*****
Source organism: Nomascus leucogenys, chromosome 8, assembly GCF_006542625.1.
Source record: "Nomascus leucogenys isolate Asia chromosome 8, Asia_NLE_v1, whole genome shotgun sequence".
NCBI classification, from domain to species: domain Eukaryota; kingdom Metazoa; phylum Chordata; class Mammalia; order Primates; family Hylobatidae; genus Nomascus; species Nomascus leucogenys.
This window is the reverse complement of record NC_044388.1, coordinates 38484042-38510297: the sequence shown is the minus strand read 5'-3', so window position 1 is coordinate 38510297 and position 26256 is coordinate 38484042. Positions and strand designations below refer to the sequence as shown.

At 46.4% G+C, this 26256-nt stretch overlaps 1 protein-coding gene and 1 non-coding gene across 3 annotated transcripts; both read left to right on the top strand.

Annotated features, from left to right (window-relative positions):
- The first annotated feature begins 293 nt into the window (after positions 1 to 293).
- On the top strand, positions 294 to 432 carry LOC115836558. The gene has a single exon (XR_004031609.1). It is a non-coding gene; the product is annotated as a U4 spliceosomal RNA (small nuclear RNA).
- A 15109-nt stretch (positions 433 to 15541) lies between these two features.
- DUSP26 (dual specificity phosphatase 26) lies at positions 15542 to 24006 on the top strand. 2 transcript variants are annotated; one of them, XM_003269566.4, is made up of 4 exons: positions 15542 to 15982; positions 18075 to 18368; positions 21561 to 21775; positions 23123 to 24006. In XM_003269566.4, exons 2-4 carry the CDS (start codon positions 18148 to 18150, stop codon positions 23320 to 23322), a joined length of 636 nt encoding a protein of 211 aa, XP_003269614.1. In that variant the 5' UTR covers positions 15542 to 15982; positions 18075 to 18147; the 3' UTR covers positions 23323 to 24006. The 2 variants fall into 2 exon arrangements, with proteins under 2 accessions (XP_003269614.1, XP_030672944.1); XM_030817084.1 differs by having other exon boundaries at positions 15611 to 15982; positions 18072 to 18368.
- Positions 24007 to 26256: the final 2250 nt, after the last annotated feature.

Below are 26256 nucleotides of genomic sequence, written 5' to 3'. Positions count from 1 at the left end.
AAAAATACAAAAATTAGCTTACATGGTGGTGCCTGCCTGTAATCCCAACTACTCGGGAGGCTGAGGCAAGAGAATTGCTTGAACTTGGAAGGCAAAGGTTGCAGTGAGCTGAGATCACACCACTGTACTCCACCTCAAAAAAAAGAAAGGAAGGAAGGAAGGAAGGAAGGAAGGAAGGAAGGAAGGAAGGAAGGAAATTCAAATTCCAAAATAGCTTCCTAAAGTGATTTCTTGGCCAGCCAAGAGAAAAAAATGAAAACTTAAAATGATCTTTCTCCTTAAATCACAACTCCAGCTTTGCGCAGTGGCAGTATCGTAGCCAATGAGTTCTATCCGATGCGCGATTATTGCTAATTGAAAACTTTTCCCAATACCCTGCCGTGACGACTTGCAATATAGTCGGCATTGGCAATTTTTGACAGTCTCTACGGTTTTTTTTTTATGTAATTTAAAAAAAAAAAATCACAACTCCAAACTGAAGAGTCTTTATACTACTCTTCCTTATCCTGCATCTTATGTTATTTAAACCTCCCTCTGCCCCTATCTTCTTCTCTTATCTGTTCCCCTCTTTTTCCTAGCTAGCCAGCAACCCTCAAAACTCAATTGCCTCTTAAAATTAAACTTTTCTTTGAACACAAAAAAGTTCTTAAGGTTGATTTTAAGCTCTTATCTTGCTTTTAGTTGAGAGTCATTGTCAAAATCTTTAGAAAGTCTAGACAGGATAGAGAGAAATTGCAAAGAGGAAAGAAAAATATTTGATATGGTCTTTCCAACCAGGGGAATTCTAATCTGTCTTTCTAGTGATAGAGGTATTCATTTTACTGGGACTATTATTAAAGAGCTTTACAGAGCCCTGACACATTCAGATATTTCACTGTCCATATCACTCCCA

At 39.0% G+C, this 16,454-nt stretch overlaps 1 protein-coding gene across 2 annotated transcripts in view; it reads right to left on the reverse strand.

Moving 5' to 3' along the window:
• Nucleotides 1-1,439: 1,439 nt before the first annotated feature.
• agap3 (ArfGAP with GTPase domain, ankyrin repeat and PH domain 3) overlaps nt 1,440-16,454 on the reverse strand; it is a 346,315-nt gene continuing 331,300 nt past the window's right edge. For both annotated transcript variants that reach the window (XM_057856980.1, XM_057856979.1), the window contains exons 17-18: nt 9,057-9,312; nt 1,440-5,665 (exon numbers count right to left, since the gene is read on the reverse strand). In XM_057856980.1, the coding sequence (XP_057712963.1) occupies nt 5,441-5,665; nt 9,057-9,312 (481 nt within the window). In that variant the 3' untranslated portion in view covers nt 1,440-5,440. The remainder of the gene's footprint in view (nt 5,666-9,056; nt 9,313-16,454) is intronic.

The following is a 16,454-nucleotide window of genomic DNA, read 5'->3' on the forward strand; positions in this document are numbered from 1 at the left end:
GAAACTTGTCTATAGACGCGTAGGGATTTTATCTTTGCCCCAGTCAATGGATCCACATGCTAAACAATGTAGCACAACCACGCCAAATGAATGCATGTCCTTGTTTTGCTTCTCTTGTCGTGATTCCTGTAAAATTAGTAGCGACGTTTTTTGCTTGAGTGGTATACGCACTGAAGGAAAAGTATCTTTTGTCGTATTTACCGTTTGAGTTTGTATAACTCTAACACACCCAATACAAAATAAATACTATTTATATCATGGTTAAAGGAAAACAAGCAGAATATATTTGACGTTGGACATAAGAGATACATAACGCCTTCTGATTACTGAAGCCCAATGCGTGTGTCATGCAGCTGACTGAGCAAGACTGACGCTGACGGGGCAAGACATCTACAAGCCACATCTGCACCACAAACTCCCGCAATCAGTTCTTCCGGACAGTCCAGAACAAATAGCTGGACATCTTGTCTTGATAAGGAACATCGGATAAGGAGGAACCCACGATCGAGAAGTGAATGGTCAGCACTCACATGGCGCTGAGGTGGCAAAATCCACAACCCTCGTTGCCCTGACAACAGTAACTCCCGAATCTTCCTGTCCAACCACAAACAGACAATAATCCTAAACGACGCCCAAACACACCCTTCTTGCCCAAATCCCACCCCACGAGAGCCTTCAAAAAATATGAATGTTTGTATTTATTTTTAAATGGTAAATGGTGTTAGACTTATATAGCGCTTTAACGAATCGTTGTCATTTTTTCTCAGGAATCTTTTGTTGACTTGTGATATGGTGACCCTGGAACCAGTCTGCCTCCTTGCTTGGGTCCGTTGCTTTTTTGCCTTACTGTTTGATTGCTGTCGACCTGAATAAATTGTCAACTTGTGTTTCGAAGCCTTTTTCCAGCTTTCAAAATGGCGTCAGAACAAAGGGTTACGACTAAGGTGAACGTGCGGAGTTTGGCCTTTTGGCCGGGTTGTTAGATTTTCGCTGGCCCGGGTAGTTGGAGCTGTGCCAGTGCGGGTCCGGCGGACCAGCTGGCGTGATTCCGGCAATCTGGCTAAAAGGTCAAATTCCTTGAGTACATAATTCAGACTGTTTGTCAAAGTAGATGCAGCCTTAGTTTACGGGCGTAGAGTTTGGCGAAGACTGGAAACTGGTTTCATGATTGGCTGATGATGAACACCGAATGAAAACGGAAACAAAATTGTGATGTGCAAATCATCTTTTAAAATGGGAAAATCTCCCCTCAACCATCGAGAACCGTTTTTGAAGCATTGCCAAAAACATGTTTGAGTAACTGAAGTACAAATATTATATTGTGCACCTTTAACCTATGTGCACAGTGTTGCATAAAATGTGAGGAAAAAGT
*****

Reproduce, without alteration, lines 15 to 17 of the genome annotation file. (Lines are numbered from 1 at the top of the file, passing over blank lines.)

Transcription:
Moving 5' to 3' along the window:
• Nucleotides 1-1,439: 1,439 nt before the first annotated feature.
• agap3 (ArfGAP with GTPase domain, ankyrin repeat and PH domain 3) overlaps nt 1,440-16,454 on the reverse strand; it is a 346,315-nt gene continuing 331,300 nt past the window's right edge. For both annotated transcript variants that reach the window (XM_057856980.1, XM_057856979.1), the window contains exons 17-18: nt 9,057-9,312; nt 1,440-5,665 (exon numbers count right to left, since the gene is read on the reverse strand). In XM_057856980.1, the coding sequence (XP_057712963.1) occupies nt 5,441-5,665; nt 9,057-9,312 (481 nt within the window). In that variant the 3' untranslated portion in view covers nt 1,440-5,440. The remainder of the gene's footprint in view (nt 5,666-9,056; nt 9,313-16,454) is intronic.